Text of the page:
The Longmont Museum (Longmont, Colorado) is presenting a program featuring early photographs of Longmont on Thursday, February 29 at 7 pm in the Museum’s Stewart Auditorium.   Director Erik Mason and the museum’s new Curator of History Elizabeth Beaudoin will show images selected from the Museum’s photo archive.

Charles W. Boynton, photographer. 300 block of Main Street, Longmont,between 1897-1905. Courtesy of the Longmont Museum

The program is presented in conjunction with the Museum’s “Picturing the West” exhibition.  The show comprises 48 images from the collection of Michael Mattis and Julia Hochberg– mostly albumen prints, including mammoth, double-mammoth, and even triple-mammoth plates. They are some of the most sumptuous photographs to survive from the Era of Exploration and provide a rare opportunity to compare the photographers’ approaches to capturing the “sublime” in the unspoiled Western landscape.

Featured are nineteen photographs by Carleton E. Watkins, eight by William H. Jackson, and four by Eadweard Muybridge. Other artists include William Bell, Henry Hamilton Bennett, Frank Jay Haynes, John Hillers, Thomas Johnson, Timothy O’Sullivan, William Rau, and Charles Savage. Andrew J. Russell’s rare album The Great West is also on display.

The show closes on May 5.

Denver Photographer J. C. Swan

To celebrate Black History Month, this post is illustrated with a portrait of an unidentified Black woman made in a Denver studio by White photographer, J. C. Swan.  Only a few Black photographers worked in Colorado, and information about them is very limited.  An earlier post discussed one of them,  John Green.  As a follow-up to that post, Green’s best-known photograph, a portrait of Black cowboy, Isam Dart, is held by the Museum of Northwest Colorado in Craig.

Justus Crandall “J. C.” Swan was born in 1849 to Samuel Prentice Swan and Calista Elnora Crandall Swan in Lincklaen, New York. Justus was the oldest of four children. Samuel Swan worked as a wagon maker. According to the 1870 federal census, the family lived on a farm in Frederick County, Virginia.   In 1871,  Justus settled in Missouri. On January 20, 1875, he married Elizabeth “Lizzie” Ann Goodman-Bateman in Nevada, Missouri.

The earliest mention of Swan’s photographic career appears in an advertisement in the January 13, 1876, Nevada Ledger (Nevada, MO) for his studio over Roberts & Tyler’s hardware store. In 1877, the Swans moved to Delavan, Illinois, where J. C. Swan was the senior partner in the firm of Swan & Maltby. Mrs. Swan worked as a milliner. The couple’s first child, Justine, was born in Delavan.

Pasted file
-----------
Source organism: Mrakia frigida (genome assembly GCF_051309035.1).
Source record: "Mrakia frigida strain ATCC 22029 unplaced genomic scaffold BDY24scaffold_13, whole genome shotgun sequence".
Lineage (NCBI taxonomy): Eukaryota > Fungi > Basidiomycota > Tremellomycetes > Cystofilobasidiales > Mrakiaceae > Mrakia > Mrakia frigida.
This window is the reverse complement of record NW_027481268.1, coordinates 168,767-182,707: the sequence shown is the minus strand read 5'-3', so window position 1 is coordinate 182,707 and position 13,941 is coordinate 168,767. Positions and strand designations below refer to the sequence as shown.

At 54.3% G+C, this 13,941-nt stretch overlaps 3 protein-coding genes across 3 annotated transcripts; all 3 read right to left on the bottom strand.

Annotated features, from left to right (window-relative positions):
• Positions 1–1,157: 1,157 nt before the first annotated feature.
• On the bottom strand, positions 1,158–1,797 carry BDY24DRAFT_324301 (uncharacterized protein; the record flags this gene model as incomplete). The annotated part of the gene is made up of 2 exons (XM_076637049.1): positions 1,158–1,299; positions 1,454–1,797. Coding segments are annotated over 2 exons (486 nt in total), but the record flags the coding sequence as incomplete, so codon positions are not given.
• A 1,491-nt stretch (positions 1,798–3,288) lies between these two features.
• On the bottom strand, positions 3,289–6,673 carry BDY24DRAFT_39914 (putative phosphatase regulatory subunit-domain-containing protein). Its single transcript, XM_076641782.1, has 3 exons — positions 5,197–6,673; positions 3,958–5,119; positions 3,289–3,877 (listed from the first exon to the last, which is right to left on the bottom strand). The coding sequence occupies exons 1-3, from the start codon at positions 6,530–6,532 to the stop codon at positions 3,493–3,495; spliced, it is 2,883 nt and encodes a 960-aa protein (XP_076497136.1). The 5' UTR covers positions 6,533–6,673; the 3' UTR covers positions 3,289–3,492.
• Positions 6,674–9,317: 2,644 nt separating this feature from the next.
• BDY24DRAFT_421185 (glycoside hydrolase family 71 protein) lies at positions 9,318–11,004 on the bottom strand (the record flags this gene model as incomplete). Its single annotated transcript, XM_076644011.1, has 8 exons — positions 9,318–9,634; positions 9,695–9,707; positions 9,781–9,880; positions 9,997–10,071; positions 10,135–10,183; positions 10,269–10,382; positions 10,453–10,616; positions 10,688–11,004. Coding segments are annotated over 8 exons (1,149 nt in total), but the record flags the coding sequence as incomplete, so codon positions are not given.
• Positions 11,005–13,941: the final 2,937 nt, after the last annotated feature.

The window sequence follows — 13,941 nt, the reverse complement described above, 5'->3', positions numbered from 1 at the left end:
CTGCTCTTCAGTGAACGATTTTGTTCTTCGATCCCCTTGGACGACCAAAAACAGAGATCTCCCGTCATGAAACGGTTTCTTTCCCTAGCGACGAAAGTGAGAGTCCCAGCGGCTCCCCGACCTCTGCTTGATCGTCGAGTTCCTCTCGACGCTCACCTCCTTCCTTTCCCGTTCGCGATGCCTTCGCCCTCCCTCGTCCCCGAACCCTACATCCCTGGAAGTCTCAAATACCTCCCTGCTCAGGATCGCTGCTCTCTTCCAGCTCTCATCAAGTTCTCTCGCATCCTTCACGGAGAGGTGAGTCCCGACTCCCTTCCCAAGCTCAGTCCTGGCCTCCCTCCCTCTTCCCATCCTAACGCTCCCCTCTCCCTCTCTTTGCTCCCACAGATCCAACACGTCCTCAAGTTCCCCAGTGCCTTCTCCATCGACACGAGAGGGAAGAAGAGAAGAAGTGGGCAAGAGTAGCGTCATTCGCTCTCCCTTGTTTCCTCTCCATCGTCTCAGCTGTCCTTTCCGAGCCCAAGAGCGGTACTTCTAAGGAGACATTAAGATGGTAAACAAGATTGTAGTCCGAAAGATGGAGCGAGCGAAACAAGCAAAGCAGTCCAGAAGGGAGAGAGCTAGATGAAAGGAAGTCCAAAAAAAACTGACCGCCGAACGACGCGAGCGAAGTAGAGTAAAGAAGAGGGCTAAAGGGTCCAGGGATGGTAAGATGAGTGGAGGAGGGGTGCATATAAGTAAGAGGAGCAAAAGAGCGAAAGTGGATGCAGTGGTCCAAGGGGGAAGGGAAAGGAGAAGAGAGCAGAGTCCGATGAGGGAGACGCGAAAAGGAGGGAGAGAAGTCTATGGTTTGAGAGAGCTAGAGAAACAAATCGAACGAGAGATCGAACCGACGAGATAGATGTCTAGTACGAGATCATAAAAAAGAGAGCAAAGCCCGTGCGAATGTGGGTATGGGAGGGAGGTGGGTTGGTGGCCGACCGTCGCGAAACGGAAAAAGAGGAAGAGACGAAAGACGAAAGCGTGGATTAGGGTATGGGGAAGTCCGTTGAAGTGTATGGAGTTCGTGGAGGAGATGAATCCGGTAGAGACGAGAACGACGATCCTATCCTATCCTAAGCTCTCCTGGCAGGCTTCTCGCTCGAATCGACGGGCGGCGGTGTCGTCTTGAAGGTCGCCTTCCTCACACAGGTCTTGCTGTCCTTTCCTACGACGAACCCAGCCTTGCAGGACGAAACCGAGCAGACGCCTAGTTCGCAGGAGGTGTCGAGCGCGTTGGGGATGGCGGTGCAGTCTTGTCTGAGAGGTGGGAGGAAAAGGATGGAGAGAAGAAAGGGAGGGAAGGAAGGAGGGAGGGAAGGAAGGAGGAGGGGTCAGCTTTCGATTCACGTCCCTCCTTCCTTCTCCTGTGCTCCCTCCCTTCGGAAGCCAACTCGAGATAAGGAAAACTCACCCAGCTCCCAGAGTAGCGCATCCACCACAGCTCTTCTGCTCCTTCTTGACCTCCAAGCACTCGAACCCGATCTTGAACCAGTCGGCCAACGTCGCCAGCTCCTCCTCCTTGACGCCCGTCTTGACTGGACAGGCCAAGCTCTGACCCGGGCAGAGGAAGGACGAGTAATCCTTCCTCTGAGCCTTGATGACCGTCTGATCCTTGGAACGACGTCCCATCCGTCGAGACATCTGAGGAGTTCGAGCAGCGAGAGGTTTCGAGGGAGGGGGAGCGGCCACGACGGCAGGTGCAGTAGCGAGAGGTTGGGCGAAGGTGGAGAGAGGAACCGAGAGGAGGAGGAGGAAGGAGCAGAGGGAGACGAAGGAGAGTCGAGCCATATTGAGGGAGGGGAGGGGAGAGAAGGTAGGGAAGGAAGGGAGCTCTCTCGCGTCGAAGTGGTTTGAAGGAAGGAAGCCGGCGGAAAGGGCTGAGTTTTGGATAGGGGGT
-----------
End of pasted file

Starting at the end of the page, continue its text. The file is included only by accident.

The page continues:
The Swan family is not listed in the 1880 federal census and J. C. Swan is not mentioned in the press until they moved back to Missouri in the spring of 1886. At that time, his stereoviews of Zodiac Springs (Vernon County, MO), made under the firm name Swan & Taylor were praised by the press. A month later the firm purchased the interests of  J. H. Harter’s Nevada, MO studio in the Norman Building at West Side Square. In Nevada, Swan photographed local events, including a Republican rally held in September 1888 and the local artesian well. Swan remained in Nevada through 1892.

He traveled to Texas, spending several months looking for job opportunities. The family moved to the Austin area in December 1892. By 1896 he operated a photocopying service in Shepherd, Texas.

J. C. Swan photo
Justus C. Swan, photographer. Full-length portrait of an unidentified woman, circa 1897. Silver and photographic gelatin on cabinet card mount. Collection of the Smithsonian National Museum of African American History and Culture, Gift of JoAnn Oxley Foster.

In 1897, the Swans changed their residence once again, now traveling north to Denver, Colorado where he promoted himself as a portrait and landscape photographer. He stayed in the city for eight years, working mainly as a photographer, but Denver city directories list him as a carpenter in 1901 and 1903. In April 1905 the Swans settled in Nucla, a small, secluded town in Colorado’s southwest mountains. He continued his photographic work, while his wife ran a hotel. Justus C. Swan died on May 3, 1928, at 78 years old. He is buried at Nucla Cemetery.

Thank you to Beverly Brannan, former Curator of Photography, Library of Congress, for proofreading this post.

A. E. Lickman’s Short Career in Denver

A couple of interesting photographs inspired this post.  I had never heard of A. E. Lickman, but the two photographs shown below made me wonder who he was and the extent of his work.

Albert E. Lickman (1864-1945) arrived in New York City in 1887, crossing the Atlantic from Liverpool, England on the Steam Ship Egypt.  The Egypt made its maiden voyage between Liverpool and NYC on November 10, 1871.  The large ship could carry 120 first-class passengers and 1, 410 in steerage.     Cabin fares started at $35 a person.  The Egypt sailed until 1890 when it was consumed by fire at sea.  No lives were lost.

2 children
A. E. Lickman & Co., photographers. Cabinet card of two children. Albumen silver print, circa 1890. Autry Museum; 94.33.2.

Talented photographer, Albert E. Lickman, arrived in Denver by November 1889, opening The Berkeley Lake Tintype Gallery  at 17th and Arapahoe Streets.  His Denver career was very short.  By 1892, Lickman had relocated to the Bronx, New York, where he continued his photographic career.

By  1905, Lickman lived in Baltimore, Maryland.  The following year, he received a patent for a toothpick.  A couple of years later he resided in Indianapolis, Indiana, working as a travel agent.  He spent the latter years of his life in Chicago.

 

Theater at Elitch Garden
A. E. Lickman & Co., photographers. Elitch’s Theater, [Denver, CO], circa 1890, Amon Carter Museum of American Art, Fort Worth, Texas.
Thank you to Marilyn Van Winkle, Rights and Reproductions Coordinator, Autry Museum of the American West for assistance with permissions.